History 101.008

Fall 2009
Instructor (text): 
123 Dwinelle
Day & Time: 
TuTh 2-3:30
Michael Laughy holds a BA from the University of New Hampshire in Philosophy, Anthropology, and Latin, and an MA in Greek and Latin literature from the Washington University in St. Louis. During the summers he is a field supervisor at the Athenian Agora Excavations, a site he has excavated for over ten years. His dissertation, "Ritual and Authority in Ancient Athens", focuses upon religious authority in Athens, from the Iron Age through the early years of the democracy.

In the first few weeks of this course, we will examine the close connections between religion and politics in Archaic and Classical Greece, using ancient Athens as a case study. Our initial assignments will consist of readings that introduce the current, and often divergent historiographical approaches to the study of ancient Greek religion and politics. In evaluating these readings, we will pay particular attention to the array of raw material available to historians, including literary (in translation), archaeological, and epigraphic evidence.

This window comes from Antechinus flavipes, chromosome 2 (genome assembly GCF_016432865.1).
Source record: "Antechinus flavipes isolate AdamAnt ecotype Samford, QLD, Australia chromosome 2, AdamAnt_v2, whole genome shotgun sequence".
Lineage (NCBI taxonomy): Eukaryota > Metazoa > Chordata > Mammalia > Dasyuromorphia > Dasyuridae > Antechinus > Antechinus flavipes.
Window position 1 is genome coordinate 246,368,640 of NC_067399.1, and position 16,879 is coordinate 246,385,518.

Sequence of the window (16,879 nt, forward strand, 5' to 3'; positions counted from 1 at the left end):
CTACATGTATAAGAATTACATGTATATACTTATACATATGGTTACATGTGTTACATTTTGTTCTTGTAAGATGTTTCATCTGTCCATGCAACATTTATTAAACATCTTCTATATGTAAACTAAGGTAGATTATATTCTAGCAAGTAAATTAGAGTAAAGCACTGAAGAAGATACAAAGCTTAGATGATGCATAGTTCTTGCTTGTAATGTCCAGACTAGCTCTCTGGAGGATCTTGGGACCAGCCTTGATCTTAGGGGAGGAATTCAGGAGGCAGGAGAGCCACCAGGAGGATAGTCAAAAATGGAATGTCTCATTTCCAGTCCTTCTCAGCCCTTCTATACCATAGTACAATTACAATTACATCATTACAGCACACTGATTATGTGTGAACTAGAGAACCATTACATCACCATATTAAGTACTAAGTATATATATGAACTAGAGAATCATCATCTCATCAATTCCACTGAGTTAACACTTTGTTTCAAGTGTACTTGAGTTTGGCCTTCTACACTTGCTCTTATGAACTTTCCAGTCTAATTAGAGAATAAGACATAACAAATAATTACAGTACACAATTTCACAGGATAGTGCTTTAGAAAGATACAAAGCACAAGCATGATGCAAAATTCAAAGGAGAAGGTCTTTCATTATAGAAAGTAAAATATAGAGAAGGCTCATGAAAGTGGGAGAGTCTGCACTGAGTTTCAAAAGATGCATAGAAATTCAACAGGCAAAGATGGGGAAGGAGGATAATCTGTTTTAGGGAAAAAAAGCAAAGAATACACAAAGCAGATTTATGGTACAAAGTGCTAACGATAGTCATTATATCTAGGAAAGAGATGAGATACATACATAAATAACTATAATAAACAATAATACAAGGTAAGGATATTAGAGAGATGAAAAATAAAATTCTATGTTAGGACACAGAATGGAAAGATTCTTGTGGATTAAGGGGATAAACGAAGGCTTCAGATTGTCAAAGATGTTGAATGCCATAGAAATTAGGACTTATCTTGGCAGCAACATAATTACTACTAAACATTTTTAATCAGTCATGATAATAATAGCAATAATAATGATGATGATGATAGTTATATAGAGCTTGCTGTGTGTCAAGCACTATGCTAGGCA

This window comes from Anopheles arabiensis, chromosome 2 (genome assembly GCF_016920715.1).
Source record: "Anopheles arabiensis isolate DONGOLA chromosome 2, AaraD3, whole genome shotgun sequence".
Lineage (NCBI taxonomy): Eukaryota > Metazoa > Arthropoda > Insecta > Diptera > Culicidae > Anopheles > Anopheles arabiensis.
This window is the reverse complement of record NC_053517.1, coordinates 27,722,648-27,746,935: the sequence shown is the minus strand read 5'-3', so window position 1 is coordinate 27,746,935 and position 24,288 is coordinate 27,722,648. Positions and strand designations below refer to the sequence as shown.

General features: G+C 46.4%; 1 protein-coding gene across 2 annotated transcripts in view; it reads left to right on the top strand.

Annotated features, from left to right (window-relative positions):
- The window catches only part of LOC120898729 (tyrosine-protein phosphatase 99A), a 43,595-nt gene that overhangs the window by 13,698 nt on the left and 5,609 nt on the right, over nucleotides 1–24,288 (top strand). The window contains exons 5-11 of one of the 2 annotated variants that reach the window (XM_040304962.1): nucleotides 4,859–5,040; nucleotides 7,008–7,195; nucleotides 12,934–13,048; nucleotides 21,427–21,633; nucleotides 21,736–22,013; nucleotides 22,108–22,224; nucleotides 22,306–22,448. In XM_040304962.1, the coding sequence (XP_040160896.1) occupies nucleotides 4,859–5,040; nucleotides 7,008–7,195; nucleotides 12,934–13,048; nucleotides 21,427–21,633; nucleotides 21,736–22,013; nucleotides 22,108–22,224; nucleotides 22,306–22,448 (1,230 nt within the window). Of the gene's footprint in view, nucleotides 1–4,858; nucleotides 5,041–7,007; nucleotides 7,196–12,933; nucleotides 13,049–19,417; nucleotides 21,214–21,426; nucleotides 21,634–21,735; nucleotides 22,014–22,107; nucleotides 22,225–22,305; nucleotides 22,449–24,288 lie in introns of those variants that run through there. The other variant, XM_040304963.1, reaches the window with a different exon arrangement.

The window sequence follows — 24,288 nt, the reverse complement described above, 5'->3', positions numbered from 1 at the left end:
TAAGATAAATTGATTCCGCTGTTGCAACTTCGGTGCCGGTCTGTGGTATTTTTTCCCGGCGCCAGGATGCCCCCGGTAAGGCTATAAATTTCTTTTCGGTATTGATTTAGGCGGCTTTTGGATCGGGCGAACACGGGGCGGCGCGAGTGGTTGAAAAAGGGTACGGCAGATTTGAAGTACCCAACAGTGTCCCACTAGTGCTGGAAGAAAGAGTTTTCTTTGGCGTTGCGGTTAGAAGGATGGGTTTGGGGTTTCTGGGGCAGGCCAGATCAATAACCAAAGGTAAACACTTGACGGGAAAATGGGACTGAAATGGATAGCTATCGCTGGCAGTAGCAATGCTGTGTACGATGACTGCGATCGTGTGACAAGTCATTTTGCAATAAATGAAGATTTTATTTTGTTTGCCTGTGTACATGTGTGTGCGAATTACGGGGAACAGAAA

These readings and discussions will serve as a methodological foundation for the writing of a thesis, which will take up the remainder of the semester. The thesis, 30-50 pages in length, is an opportunity to conduct your own original research based upon the available evidence, set within the context of current historiographical approaches and interpretations. The thesis can be based on an issue or theme raised during the initial weeks of the seminar, or you may develop your own project in ancient Greek or Roman history.